Login/New-Account | Search | Submit a Story! | Greplaw!??
- About
- Discussions
- Messages
- Topics
- Authors

- Preferences
- Older Stuff
- Past Polls
- Submit Story

This site is a production of the Berkman Center for Internet & Society. Please email if you have questions, contributions, or ideas about improving this site.

F & F


Code theft, License Agreements
posted by scubacuda on Wednesday June 08, @12:01AM
from the dept.
Open Source Halvar Flake writes "Hey all,the company I work for has recently run into a little bit of a legal issue and I'd be interested in hearing your opinions on the matter. (click READ MORE to read the rest of the Flake's post)

We've built some technology that allows the comparison of executable objects -- meaning we can compare two pieces of software and see which functions are the same, even though the compiler might have reordered/replaced instructions etc. The primary application for this so far was malware analysis and security patch analysis.

Now we've been approached by members of the open-source community regarding a commercial company that was shown to have "stolen" GPL code previously and is suspected of having included GPL code into other closed-source products it sells. Now, we'd love to use our technology to show that they have in fact improperly included GPL code (it would be helping uncover fraud, assisting the open-source community _and_ be good publicity for us), but in doing so we'd violate the license agreement which prohibits disassembly of the software. The question is: Is it legal to disassemble a program for which you've rightfully purchased a license in order to check if the person selling you the license is not infringing on third party's rights ? It appears to me that a company could steal GPL code and then sue everybody who dares peek into the executable for violating the license agreement. For those interested in how we do the comparison, check this paper (math warning) or this paper (math warning, but less than the previous one). Cheers, Halvar Flake SABRE Security GmbH

Deleting Spyware: A Criminal Act? | GNU compiling on Mac OS X legal issues?  >


GrepLaw Login


[ Create a new account ]

Related Links
  • this
  • this
  • Halvar Flake
  • More on Open Source
  • Also by scubacuda
  • This discussion has been archived. No new comments can be posted.
    Code theft, License Agreements | Login/Create an Account | Top | 3 comments | Search Discussion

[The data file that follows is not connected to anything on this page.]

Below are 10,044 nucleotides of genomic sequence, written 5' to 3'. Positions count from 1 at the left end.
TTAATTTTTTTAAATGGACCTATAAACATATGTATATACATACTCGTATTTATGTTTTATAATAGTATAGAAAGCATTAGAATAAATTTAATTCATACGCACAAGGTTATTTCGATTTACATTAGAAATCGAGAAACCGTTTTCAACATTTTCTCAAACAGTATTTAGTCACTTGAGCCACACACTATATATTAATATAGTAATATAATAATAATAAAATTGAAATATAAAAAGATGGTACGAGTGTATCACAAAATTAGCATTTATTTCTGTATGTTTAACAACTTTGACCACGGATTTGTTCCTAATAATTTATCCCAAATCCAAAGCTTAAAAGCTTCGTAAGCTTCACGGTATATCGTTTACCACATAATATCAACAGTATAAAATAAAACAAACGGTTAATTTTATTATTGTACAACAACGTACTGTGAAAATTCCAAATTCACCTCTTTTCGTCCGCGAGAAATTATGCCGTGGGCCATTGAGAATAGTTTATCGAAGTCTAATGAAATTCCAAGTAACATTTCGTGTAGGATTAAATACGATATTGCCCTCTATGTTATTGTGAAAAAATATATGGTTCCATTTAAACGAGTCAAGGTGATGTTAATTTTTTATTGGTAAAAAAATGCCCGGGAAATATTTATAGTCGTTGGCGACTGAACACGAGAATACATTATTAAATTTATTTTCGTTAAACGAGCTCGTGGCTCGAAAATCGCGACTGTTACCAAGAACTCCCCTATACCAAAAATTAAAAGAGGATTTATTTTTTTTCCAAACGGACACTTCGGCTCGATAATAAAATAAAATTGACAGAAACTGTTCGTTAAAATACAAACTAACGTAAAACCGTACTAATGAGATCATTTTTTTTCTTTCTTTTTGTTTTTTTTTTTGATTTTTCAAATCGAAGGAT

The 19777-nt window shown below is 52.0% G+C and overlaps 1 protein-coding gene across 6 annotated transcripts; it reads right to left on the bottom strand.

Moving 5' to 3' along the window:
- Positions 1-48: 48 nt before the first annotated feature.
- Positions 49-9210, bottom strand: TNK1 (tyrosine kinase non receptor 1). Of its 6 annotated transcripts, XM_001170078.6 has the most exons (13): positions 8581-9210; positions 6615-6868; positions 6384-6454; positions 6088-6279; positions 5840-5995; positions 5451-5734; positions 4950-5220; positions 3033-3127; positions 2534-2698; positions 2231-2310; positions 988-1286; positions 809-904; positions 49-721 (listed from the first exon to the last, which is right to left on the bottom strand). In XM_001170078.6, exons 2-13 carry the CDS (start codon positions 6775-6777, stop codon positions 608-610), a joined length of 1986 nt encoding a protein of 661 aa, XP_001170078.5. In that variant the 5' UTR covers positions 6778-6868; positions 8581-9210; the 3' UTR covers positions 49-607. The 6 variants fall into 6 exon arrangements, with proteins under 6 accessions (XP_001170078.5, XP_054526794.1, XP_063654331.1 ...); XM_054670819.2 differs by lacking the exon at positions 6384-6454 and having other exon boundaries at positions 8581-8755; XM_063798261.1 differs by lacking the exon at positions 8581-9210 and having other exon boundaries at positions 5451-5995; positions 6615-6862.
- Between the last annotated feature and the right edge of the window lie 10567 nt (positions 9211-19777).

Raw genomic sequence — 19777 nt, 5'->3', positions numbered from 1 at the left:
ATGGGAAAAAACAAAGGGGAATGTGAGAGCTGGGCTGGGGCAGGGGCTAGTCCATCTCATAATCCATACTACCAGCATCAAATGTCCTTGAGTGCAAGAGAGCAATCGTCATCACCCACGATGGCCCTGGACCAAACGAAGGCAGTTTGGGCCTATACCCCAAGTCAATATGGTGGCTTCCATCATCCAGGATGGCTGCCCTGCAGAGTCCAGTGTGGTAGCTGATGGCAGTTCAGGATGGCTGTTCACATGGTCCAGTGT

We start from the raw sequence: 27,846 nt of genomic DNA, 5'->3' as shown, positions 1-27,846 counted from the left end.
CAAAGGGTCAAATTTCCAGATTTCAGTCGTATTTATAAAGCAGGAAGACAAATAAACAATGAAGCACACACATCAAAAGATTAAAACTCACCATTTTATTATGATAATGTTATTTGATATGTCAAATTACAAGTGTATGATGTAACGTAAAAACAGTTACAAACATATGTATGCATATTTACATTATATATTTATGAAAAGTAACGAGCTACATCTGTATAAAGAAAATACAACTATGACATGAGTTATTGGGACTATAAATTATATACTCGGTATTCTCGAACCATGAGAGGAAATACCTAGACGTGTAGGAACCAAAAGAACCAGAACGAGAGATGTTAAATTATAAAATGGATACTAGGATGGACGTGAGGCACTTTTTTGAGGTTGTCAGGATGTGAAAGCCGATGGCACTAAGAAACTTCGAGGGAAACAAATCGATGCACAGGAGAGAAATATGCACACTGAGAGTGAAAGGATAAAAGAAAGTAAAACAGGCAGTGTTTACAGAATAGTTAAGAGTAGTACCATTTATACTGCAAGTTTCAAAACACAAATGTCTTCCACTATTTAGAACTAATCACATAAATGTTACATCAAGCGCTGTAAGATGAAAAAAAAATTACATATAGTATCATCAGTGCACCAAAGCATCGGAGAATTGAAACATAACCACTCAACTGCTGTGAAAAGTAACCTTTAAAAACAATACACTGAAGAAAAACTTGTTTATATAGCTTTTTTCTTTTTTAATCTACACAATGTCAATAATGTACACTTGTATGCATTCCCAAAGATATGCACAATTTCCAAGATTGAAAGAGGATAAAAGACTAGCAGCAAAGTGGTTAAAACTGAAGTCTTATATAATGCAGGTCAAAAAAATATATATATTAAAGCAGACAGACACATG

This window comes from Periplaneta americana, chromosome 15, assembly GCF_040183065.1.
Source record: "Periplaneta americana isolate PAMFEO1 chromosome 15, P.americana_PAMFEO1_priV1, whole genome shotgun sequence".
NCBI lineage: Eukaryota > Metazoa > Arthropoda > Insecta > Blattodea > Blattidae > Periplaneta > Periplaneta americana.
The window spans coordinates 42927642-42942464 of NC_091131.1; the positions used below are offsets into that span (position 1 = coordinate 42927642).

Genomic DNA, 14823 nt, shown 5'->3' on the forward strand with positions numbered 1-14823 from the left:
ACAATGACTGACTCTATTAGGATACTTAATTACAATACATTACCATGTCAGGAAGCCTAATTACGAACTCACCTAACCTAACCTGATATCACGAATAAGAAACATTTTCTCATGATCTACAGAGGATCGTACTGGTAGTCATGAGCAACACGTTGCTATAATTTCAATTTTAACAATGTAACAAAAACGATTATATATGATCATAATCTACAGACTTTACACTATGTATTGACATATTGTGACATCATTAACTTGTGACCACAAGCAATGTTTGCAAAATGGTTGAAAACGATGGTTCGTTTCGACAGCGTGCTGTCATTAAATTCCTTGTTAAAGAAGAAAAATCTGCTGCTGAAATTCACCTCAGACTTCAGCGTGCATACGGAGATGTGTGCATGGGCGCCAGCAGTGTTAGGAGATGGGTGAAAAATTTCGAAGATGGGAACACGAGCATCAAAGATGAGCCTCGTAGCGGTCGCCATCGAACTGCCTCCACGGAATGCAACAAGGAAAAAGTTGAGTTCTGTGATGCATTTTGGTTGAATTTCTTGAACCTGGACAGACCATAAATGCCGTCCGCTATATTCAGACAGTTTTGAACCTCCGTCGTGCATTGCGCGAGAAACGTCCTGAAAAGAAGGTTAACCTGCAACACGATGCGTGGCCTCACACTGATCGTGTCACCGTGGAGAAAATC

The Fine Print: The following comments are owned by whoever posted them. We are not responsible for them in any way.
    Does your code actually disassemble? (Score:1)
    by darkonc on Saturday June 11, @05:39PM (#1684)
    User #463 Info
    If a copyright owner has reason to believe that their code is being stolen, then I'd say that there is probably some law that would allow reasonable investigation. If nothing else, You could file suit over the already proven GPL violations, suggest other possible violations and get the rights to examine the other questionable code thru the disclosure process.

    If the code in question is proven to be 'stolen' GPL code then the seller of the code would probably be stopped from suing you over it via the prospect of 'unclean hands' -- in other words, they can't properly license code that they don't have the rights to.

    Getting back to my original question: If you're simply doing comparisons between a GPL author's code and the impugned code, it might not even classify properly as disassembly under the terms of a contract, anyways. Also: depending on the venue, it's often not even legal to proscribe reverse-engineering, so it might just be a case of choosing the proper venue for prosecution of the case to avoid even having to answer that issue.

    Come On! (Score:0)
    by Anonymous Coward on Wednesday August 10, @11:34AM (#1697)
    You can't be serious - it will never be seen that way.
    Online Auctions [tooboring.com]
    You create a Copy... (Score:0)
    by Anonymous Coward on Tuesday August 23, @04:54PM (#1698)
    I have no formal training in legal issues, so this might not be worth much...

    By disassembling the code you create an intermediary copy of the code. Courts have found this to be illegal (MAI Systems v. Peak Computers)!

    On the other hand, courts have excused intermediate copies for certain reverse engineering purposes on the grounds of fair use, for example to to reverse engineer an interface (Nintendo v. Atari and Sega v. Accolade).

    So I guess it's a question of wether what you do constitues fair use. (To reverse engineer an interface has been basically established by the courts as fair use. The DMCA gives other exceptions but I guess your case is not covered.)

    But maybe there is another area of law that "overrides" IP law (Online Policy Group v. Diebold).

    Boy, you need good legal advice...not mine...;-)

    Humanity has the stars in its future, and that future is too important to be lost under the burden of juvenile folly and ignorant superstition. - Isaac Asimov

    [ home | contribute story | older articles | past polls | faq | authors | preferences ]